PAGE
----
As you get older, cliché sayings make much more sense and are very accurate. When it comes to letting go, there are several well-known mantras. For instance: “When you love someone, let them go. If they come back to you, it’s meant to be.” One of the primary beliefs in Taoism is “when you let go, you receive.” Many of us are guilty of holding onto someone or something we know we shouldn’t. You may have stayed at a miserable job for too long or in a toxic relationship. Even though you knew to move on, you didn’t, for any number of reasons.
We hold onto memories, pain, the past, and sometimes false hope. Sometimes, we have images of how we want things to be in our minds. Yet, realistically, we know our daydreams don’t align with real life. If you find yourself “beating a dead horse,” you have to find the strength to move on and let go. Sure, walking away from someone or something meaningful is disheartening and painful. You can heal by looking at life differently. Taoism believes that you come across better opportunities in life after letting go. Also, release any expectations you have in life because you’ll only be disappointed.
The phrase “you have to stop watering dead plants” applies to Taoism. Pamela Metz wrote The Tao of Gardening and addresses change and letting go. If you look at life metaphorically, we start bare like a garden. “Seeds” get planted in our minds or placed in our path of life. By remembering where we began, we can go back and let go. In Chapter 64, “Making Changes,” she writes four verses. Metz ends with, “The master gardener understands change by following the natural course of things. Staying centered, she sees the beginning and also the end. Starting with nothing, she does not worry about loss. She has learned to let go. She enjoys the process of gardening and gives her heart to all living things.”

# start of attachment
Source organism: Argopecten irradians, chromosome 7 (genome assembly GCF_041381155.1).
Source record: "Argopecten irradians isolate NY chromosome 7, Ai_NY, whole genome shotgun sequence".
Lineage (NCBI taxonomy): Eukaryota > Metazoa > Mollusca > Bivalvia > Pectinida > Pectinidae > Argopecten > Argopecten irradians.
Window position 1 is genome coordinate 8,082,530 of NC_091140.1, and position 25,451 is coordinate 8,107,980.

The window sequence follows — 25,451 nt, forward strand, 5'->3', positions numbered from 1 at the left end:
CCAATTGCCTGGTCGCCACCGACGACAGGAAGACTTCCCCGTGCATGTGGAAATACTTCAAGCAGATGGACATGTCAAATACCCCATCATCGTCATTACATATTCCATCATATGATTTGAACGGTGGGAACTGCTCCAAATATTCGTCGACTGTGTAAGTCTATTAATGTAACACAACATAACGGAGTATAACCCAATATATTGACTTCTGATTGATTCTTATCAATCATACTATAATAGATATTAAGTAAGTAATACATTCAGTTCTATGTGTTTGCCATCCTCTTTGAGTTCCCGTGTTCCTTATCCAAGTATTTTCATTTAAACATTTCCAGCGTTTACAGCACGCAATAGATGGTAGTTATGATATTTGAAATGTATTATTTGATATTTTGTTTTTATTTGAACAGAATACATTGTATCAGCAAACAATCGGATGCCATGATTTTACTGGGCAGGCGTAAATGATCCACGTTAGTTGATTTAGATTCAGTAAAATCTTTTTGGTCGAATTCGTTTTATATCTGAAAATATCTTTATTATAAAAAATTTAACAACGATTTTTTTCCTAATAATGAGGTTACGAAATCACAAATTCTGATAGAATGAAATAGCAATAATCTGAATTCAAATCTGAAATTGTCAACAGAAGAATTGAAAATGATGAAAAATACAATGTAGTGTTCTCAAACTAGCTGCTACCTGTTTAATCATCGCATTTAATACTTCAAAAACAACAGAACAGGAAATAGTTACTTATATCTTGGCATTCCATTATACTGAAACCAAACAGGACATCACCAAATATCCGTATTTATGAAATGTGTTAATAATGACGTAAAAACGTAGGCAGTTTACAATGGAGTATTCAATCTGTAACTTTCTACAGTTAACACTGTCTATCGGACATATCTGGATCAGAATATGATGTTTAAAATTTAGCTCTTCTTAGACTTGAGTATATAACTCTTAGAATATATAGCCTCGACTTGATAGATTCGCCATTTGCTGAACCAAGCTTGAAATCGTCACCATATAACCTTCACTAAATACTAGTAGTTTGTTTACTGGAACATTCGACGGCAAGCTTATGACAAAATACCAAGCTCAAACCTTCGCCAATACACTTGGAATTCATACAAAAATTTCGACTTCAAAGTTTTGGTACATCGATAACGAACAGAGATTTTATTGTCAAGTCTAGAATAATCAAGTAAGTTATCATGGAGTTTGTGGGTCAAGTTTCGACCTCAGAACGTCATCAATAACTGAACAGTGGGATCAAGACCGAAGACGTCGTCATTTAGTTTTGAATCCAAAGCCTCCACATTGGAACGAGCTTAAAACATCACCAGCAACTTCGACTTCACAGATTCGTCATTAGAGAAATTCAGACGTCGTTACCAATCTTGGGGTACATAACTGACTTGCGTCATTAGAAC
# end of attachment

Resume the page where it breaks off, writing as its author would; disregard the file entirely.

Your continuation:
Letting go isn’t easy by any means and often comes with sadness and grief. In Metz’s book, The Tao of Loss and Grief, she powerfully writes about emotions and healing from pain. Through self-awareness, strength, and grieving, you can find peace to move forward. Chapter 19, “The Way Things Are,” has connotations of acceptance and understanding yourself. “Let go of preconceptions, and you see what is. Let go of sorrow and anger, and feel the softness in your heart. Let go of letting go, and realize how much you have. If you cannot do these things, be still and listen to the universe. Become aware of the way things are.”
Our Taoism books aren’t necessarily intended to be read from front to back. Keeping adaptations of The Tao Te Ching on hand lets you pause and reflect. You can reach for the book in times of need or to shift your mindset. The various titles give insight into the philosophy of letting things or people go. Some readers will start their day with a short chapter or take in a passage before bed. Holding onto can cause further hardship or pain and needs to be released. When you move on, you’ll one day see the life lesson. In time, you’ll learn that better things lie ahead after letting go of adversity. Life doesn’t come easy, and it’s how you adapt to setbacks and challenges. Some days are more difficult than others, and we have to handle them. This approach falls under the Taoism principle, “go with the flow.”